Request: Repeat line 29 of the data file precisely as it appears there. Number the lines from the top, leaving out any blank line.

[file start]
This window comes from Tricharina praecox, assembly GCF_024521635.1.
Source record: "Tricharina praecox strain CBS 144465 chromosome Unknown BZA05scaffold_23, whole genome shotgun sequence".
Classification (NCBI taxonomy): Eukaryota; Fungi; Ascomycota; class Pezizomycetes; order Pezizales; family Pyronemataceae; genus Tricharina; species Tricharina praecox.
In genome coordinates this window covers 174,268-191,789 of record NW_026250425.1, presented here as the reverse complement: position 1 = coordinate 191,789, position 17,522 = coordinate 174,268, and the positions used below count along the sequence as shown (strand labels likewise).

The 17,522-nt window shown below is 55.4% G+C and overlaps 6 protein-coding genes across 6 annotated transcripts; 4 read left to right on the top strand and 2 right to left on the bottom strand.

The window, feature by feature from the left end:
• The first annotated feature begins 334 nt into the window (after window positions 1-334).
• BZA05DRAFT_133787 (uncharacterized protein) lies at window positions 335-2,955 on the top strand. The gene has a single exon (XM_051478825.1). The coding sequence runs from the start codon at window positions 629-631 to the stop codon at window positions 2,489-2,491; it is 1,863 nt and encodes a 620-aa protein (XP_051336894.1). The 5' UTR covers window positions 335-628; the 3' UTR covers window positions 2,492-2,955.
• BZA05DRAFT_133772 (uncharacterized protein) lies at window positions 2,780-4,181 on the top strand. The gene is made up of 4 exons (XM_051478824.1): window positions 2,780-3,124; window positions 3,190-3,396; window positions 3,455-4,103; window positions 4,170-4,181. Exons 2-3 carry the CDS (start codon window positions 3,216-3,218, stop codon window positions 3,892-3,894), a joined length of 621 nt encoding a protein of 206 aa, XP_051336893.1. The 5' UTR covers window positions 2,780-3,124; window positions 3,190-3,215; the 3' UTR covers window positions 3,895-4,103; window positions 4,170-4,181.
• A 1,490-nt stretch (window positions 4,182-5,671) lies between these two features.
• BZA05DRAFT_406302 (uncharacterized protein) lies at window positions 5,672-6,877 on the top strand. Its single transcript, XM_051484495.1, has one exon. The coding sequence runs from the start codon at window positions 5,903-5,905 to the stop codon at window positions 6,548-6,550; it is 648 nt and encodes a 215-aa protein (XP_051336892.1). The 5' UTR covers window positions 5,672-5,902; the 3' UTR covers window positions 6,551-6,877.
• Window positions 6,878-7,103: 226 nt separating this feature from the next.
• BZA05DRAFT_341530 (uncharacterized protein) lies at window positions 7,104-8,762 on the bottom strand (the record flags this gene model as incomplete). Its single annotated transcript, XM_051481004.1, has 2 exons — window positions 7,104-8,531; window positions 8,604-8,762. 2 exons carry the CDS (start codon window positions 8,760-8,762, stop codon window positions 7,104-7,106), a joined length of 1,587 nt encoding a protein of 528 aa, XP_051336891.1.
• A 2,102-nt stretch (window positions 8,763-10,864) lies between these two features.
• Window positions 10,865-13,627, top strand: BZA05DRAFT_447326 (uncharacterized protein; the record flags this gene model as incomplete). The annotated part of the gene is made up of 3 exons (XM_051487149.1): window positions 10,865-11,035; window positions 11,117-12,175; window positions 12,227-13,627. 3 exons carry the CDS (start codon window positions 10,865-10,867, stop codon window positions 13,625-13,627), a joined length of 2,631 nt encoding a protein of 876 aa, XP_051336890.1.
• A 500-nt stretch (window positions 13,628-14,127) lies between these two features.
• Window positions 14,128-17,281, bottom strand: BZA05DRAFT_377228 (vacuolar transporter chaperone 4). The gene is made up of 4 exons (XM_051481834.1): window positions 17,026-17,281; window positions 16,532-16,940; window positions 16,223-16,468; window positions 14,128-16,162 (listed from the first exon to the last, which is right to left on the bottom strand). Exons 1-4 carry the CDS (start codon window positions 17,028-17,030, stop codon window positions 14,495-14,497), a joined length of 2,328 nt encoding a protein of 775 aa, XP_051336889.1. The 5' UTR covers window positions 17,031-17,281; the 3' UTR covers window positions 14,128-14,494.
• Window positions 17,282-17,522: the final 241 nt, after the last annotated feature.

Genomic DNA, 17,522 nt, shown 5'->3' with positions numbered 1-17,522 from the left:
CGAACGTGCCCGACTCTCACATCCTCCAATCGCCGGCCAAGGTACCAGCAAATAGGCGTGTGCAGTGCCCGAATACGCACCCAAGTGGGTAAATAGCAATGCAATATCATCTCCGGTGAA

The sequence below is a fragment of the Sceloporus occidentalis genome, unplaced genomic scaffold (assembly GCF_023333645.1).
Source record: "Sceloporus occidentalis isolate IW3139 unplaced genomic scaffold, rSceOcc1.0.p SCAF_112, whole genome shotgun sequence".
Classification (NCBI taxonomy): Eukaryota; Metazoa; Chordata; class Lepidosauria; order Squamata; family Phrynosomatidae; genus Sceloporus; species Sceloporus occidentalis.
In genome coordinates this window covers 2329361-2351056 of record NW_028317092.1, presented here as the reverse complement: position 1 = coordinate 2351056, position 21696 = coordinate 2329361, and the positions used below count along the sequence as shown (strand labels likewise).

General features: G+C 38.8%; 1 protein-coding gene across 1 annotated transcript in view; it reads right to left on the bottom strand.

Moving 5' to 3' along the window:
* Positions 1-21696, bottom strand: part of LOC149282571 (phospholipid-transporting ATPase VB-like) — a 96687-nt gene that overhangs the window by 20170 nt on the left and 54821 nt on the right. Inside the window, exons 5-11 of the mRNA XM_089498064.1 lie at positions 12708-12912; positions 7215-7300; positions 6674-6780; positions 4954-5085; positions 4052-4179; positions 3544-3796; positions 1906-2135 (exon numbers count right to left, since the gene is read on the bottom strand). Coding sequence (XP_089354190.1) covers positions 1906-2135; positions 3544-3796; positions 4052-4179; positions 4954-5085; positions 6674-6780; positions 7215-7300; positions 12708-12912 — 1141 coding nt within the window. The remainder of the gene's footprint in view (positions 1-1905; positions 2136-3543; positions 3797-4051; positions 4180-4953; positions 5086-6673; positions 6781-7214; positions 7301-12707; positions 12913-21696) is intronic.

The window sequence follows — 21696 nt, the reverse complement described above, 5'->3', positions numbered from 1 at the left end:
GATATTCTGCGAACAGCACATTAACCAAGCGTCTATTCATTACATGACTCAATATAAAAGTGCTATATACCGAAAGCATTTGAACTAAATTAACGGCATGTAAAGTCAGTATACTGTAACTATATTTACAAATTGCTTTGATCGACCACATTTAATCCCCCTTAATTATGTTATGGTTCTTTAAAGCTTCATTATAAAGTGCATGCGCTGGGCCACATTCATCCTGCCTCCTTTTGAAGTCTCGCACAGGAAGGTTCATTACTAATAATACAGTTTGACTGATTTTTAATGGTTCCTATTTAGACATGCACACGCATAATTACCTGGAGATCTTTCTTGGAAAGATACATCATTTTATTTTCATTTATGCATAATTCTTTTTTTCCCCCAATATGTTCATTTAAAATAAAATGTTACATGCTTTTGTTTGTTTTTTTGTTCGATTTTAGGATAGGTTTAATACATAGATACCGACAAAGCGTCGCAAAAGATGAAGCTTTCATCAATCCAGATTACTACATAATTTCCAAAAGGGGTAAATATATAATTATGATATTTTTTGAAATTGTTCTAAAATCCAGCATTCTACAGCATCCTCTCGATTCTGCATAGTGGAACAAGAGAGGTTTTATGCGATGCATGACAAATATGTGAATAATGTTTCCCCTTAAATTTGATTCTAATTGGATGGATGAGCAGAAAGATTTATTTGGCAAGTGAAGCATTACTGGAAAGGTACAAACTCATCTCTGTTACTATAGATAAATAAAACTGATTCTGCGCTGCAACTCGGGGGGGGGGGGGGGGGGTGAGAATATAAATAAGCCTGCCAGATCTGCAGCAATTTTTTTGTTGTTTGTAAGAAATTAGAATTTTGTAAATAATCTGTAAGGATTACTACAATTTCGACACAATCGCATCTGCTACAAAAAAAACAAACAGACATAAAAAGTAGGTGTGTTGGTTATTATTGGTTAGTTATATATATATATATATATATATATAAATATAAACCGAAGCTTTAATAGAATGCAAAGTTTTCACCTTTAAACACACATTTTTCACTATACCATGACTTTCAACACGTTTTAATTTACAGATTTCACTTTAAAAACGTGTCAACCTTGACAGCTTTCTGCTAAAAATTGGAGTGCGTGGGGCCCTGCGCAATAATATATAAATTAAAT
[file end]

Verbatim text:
GATATTCTGCGAACAGCACATTAACCAAGCGTCTATTCATTACATGACTCAATATAAAAGTGCTATATACCGAAAGCATTTGAACTAAATTAACGGCATGTAAAGTCAGTATACTGTAACTATATTTACAAATTGCTTTGATCGACCACATTTAATCCCCCTTAATTATGTTATGGTTCTTTAAAGCTTCATTATAAAGTGCATGCGCTGGGCCACATTCATCCTGCCTCCTTTTGAAGTCTCGCACAGGAAGGTTCATTACTAATAATACAGTTTGACTGATTTTTAATGGTTCCTATTTAGACATGCACACGCATAATTACCTGGAGATCTTTCTTGGAAAGATACATCATTTTATTTTCATTTATGCATAATTCTTTTTTTCCCCCAATATGTTCATTTAAAATAAAATGTTACATGCTTTTGTTTGTTTTTTTGTTCGATTTTAGGATAGGTTTAATACATAGATACCGACAAAGCGTCGCAAAAGATGAAGCTTTCATCAATCCAGATTACTACATAATTTCCAAAAGGGGTAAATATATAATTATGATATTTTTTGAAATTGTTCTAAAATCCAGCATTCTACAGCATCCTCTCGATTCTGCATAGTGGAACAAGAGAGGTTTTATGCGATGCATGACAAATATGTGAATAATGTTTCCCCTTAAATTTGATTCTAATTGGATGGATGAGCAGAAAGATTTATTTGGCAAGTGAAGCATTACTGGAAAGGTACAAACTCATCTCTGTTACTATAGATAAATAAAACTGATTCTGCGCTGCAACTCGGGGGGGGGGGGGGGGGGTGAGAATATAAATAAGCCTGCCAGATCTGCAGCAATTTTTTTGTTGTTTGTAAGAAATTAGAATTTTGTAAATAATCTGTAAGGATTACTACAATTTCGACACAATCGCATCTGCTACAAAAAAAACAAACAGACATAAAAAGTAGGTGTGTTGGTTATTATTGGTTAGTTATATATATATATATATATATATATAAATATAAACCGAAGCTTTAATAGAATGCAAAGTTTTCACCTTTAAACACACATTTTTCACTATACCATGACTTTCAACACGTTTTAATTTACAGATTTCACTTTAAAAACGTGTCAACCTTGACAGCTTTCTGCTAAAAATTGGAGTGCGTGGGGCCCTGCGCAATAATATATAAATTAAAT